Here, I will share my contemplations upon reading the published personal journal of Marcus Aurelius, a roman emperor from 161-180 AD. Thoughts mainly stemmed from Stoicism, and Marcus Aurelius used the notes for guidance and self improvement. It’s a translated book by Gregory Hays, or you can read it online.

For this and upcoming posts I attempt to dissect quotes I favour upon reading the book.

Photo via Pixabay

Keep in mind how fast things pass by and are gone — those that are now, and those to come. Existence flows past us like a river: the “what” is in constant flux, the “why” has a thousand variations. Nothing is stable, not even what’s right here. The infinity of past and future gapes before us — a chasm whose depths we cannot see.

So it would take an idiot to feel self-importance or distress. Or any indignation, either. As if the thing that irritate us lasted.

“Life follows where the river flows.” I came across this quote somewhere but can’t quite find it. Like a river, the source flows away from me. Like life, it’s always in constant flux. Like emotions, it will soon go away.

If only we are like the zen stones, sitting by the river bank, watching the water flowing by. Appreciating the source of life. Appreciating that we are blessed with a life. Appreciating a life full of experience. Why would we want to cause harm to others? Why do we seek out revenge or damage someone’s reputation? Why wouldn’t we be nice?

We can control our emotions. We can learn to tame our deepest desires. We can do it by acknowledging it. By understanding where the malicious thought came from. It must have come from somewhere. Are we hiding a wound so deep that the conscious mind rejects even the slightest acknowledgement that we are indeed, a little broken?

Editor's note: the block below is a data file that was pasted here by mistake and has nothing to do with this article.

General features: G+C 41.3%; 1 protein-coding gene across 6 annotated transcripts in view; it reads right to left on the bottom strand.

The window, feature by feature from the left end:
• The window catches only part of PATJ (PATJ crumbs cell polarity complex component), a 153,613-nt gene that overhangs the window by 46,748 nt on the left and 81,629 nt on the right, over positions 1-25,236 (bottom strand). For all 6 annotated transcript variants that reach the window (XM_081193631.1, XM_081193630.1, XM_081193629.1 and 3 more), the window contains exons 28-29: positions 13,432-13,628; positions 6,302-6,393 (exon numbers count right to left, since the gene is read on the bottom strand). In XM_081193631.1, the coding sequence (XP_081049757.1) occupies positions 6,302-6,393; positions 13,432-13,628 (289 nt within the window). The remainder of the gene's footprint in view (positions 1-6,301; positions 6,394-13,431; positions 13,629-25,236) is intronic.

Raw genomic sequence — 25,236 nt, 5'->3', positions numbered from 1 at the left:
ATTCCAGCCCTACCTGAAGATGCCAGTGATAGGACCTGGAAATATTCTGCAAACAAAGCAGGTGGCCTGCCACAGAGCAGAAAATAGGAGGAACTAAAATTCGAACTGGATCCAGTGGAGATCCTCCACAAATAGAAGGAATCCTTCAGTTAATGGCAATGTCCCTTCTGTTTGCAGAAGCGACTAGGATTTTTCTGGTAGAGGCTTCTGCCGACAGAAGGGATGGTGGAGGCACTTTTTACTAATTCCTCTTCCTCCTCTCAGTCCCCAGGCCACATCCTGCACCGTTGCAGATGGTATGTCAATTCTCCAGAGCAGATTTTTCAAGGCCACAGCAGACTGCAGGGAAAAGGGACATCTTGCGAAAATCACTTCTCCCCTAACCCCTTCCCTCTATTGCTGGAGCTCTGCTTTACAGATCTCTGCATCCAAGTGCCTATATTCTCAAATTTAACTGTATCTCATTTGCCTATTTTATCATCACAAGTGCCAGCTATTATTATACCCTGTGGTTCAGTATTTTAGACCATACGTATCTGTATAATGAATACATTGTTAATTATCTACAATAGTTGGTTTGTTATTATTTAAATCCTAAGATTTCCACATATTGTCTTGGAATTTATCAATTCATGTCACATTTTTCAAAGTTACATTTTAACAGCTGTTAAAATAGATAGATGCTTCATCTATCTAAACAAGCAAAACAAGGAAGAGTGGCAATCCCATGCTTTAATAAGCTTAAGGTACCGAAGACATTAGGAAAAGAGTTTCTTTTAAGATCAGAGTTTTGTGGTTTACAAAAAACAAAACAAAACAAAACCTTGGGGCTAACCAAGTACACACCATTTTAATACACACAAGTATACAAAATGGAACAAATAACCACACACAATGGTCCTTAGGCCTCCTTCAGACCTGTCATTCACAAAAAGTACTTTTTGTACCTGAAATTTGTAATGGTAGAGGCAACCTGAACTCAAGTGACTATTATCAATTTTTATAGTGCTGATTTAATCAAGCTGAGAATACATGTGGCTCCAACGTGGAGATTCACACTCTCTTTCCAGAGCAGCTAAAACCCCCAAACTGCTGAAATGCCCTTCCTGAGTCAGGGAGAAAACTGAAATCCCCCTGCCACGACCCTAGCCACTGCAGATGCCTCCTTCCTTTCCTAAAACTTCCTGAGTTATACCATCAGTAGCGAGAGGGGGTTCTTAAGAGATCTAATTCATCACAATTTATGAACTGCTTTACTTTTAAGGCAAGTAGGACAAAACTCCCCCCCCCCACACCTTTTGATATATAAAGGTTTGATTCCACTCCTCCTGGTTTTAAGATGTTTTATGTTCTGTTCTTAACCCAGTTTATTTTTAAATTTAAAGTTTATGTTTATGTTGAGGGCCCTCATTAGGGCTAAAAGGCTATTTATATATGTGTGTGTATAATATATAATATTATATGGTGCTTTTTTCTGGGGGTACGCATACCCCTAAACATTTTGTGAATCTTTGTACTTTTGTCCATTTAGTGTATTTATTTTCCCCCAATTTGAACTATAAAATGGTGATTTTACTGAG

Even if we are a little broken, what gives us the permission to cause harm? Wouldn’t you agree that everyone else is a little broken, given the fact that everyone suffers some form of setbacks? If so, why are there people out there who still believes in humanity? We say we have faith in humanity, then take out a pen and paper, write down 3 things you did in the last 3 months as an act of kindness.

Marcus Aurelius labels people who feel self-importance, distress, or indignation as idiots. I think there’s some truth to it.

  1. Self-importance: Narcissism gets you nowhere. The world don’t revolve around us. Nobody likes someone who is self-centred. Yes it’s hackneyed, but it’s true. We live in a world where isolation will drive us crazy, and narcissistic behaviour will make you an outcast.
  2. Distress: Why get caught up with worrying or anxiety? Don’t we already know the future is uncertain? What we can do is work on alleviating the uncomfortable feeling.
  3. Indignation: Nothing is fair. To assume all things should be fair is ignorance. But we can be fair to ourselves, by avoiding self provocation. We don’t have to be angry just because we think the situation is unfavourable. We can choose to remain calm and move on.

Next time when you feel anger rising, remember this, the emotions will pass. Change is the only constant. Everything in life is in constant flux. Everything is ephemeral. What we care now may not matter in years to come. Things that we hold onto dearly will cease to exist. Everything will end.

On days when you feel depressed to the core and want every single thing to end, remember this:

”This too, will pass.”

Live life. Suck the marrow out of life. Carpe Diem. Sleep feeling satisfied with everything you have done and wake up with excitement. Take heart in everything we have, right now, here, this very moment.

Watch this before you go off and live an amazing life.

Dissecting Meditations, a personal journal by Marcus Aurelius Part #9

What you are getting into: 796 words, 5mins read + 3mins video

Here, I will share my contemplations upon reading the published personal journal of Marcus Aurelius, a roman emperor from 161-180 AD. Thoughts mainly stemmed from Stoicism, and Marcus Aurelius used the notes for guidance and self improvement. It’s a translated book by Gregory Hays, or you can read it online.